Last Updated: 04.07.2020

During this year’s legislative session, Maryland passed two bills that create stricter penalties for alcohol crimes.  These Maryland DUI Laws have many exceptions and a good lawyer can help you through the confusion.

Noah’s Law

In December 2015, Montgomery County Police Officer Noah Leotta was fatally struck by a drunk driver while he was on DUI patrol and conducting a traffic stop. The tragic death of Officer Leotta led Maryland legislators and advocates to push for one of the strictest DUI laws in the United States. Noah’s Law now requires ignition interlocks to be installed in the cars of all individuals convicted of drunk driving, including first time offenders.

Ignition Interlocks

Don't let the new Maryland DUI Laws trip you up!

Don’t let the new Maryland DUI Laws trip you up!

The ignition interlock device is a breathalyzer connected to the car’s ignition. It requires the driver to blow into a mouthpiece in order to start the vehicle. If the blood-alcohol concentration of the driver is greater than the programmed allowable limit, the device prevents the driver from operating the vehicle.

The New Legislation

Initially, interlocks were only required for drivers convicted of drunk driving with a blood alcohol concentration level of at least 0.15%. The new law now provides interlocks for first-time offenders with a blood alcohol concentration level of at least 0.08% who would not otherwise be eligible for a restricted license for work or school purposes. Also, Interlock is now mandatory for who have had their license suspended for refusing a breathalyzer test, those who have been convicted of motor vehicle homicide while impaired and those who have been convicted of reckless or negligent driving in connection with an alcohol or drug offense.  There are defenses and different options for Ignition Interlock, so it is now more important than before to consult with an attorney about the many, many options before selecting the ignition interlock program, either before or after a hearing.

Repeat Offenses

The driver who crashed into Officer Leotta was reported to have been so impaired at the time of the accident that he could barely stand. He also told the responding officer at the scene, had smoked marijuana before driving. This incident was not the first in which the driver was convicted of driving while impaired. According to Christine Nizer, the head of the state Motor Vehicle Administration, ignition interlocks have prevented drivers from making 4,000 impaired trips in the past year. The Centers for Disease Control and Prevention support this claim, stating that these devices reduce repeat offenses by 67%.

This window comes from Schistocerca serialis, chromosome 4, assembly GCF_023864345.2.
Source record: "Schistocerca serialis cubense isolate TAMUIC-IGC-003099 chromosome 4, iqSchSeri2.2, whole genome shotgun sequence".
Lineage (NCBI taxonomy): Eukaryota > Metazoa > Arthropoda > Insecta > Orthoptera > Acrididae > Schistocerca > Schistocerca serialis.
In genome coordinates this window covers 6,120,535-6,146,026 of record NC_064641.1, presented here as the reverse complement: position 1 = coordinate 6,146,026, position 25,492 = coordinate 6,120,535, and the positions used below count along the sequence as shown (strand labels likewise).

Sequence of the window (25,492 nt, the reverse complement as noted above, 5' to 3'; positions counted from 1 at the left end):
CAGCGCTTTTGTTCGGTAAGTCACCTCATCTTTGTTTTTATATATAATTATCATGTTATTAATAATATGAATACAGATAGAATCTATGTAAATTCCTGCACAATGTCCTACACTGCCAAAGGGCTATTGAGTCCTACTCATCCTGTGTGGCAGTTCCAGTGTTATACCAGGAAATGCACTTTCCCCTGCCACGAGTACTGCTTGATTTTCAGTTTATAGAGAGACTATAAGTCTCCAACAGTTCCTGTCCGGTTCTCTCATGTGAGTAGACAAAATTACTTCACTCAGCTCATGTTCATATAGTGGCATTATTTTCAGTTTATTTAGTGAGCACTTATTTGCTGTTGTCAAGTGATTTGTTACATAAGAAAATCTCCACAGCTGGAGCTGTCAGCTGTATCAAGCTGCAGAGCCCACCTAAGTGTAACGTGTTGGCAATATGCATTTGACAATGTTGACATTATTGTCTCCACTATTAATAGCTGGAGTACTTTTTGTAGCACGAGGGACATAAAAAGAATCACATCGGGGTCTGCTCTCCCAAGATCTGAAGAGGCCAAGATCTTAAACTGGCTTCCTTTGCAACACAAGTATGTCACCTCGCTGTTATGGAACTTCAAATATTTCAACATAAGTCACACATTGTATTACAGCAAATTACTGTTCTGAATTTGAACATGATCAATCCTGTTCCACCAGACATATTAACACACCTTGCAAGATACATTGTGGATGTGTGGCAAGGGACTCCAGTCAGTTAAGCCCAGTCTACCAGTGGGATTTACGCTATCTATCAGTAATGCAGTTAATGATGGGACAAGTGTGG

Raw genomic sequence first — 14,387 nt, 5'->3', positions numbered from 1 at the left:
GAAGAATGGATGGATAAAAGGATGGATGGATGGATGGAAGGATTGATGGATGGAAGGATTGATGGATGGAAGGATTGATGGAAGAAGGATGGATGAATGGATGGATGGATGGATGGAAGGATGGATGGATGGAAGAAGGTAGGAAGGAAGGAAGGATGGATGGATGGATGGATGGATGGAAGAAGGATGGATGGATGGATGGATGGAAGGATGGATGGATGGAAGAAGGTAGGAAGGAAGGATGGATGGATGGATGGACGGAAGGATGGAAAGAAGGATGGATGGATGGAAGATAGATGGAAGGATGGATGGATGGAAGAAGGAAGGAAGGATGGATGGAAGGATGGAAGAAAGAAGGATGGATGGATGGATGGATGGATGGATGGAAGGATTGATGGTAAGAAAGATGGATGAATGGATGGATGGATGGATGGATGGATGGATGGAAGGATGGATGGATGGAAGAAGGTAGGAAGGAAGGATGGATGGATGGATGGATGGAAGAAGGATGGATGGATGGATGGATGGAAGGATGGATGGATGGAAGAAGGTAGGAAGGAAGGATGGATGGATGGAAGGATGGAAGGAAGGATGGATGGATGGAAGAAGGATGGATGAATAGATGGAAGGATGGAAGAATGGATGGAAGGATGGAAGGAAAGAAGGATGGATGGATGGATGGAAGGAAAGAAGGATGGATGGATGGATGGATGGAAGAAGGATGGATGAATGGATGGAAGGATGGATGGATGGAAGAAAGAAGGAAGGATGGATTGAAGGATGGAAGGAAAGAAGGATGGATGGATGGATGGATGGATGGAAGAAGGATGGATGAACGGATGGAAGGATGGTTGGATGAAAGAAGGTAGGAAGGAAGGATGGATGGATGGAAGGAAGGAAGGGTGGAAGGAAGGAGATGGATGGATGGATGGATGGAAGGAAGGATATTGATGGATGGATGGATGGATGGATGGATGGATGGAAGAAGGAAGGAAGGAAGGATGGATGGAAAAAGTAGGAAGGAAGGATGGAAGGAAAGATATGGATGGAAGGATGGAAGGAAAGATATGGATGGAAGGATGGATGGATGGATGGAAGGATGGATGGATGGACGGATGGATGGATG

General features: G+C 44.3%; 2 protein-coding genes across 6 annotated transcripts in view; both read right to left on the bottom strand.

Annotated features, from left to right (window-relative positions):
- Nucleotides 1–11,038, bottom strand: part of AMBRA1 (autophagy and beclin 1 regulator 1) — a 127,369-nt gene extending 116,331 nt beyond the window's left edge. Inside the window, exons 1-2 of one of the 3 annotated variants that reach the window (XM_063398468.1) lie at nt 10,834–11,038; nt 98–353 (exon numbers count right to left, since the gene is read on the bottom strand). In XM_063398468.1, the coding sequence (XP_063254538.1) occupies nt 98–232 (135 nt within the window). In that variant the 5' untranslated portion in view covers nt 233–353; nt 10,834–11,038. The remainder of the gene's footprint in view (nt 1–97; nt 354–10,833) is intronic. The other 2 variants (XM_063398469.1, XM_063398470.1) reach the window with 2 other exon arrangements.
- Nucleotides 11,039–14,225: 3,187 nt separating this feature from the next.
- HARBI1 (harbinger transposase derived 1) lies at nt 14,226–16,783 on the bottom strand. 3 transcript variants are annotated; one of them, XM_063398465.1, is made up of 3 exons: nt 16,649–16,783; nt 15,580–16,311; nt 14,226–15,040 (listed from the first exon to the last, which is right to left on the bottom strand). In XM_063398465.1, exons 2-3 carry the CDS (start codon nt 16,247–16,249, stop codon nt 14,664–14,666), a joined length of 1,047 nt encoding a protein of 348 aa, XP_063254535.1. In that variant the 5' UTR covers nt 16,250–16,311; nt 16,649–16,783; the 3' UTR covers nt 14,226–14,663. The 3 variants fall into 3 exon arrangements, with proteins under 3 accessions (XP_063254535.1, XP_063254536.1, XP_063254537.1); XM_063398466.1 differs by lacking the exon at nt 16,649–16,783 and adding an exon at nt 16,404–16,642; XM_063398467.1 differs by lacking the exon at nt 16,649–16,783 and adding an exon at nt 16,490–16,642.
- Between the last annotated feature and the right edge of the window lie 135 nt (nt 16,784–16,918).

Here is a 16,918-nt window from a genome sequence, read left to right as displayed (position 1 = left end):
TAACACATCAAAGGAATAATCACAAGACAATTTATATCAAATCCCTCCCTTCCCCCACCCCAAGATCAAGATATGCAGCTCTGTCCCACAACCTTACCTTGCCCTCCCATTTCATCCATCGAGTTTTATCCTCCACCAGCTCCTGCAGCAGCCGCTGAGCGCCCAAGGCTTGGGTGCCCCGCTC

Alex and Calvin’s Law

The Maryland General Assembly passed a second bill that addresses alcohol crimes. Alex and Calvin’s Law gives judges the discretion to put parents who host underage drinking parties in jail. The legislation is named after two 18-year-olds who lost their lives last year after they got in a car with an intoxicated driver leaving an underage drinking party hosted by an adult. The parent, who hosted the party and provided alcohol to underage drinkers, only paid a fine of $5,000 following the death of Alex and Calvin as previous legislation detailed that the maximum punishment for this offense was a $2500 fine per citation.

Under the new legislation, a person who provides alcohol to someone under the legal drinking age of 21 can be incarcerated for up to one year and/or pay a fine of up to $5,000 for the first offense. A second or subsequent offense would lead to incarceration for up to two years and/or a fine of up to $7,500.

Maryland DUI Laws Bottom Line

If you find yourself charged with a Maryland DUI, you need an attorney who keeps up with the changes in the law that could dramatically affect your ability to drive! For more information on DUI and DWI violations, or to learn more about the new laws, contact the experienced DUI lawyers at the Law Offices of Eldridge and Nachtman.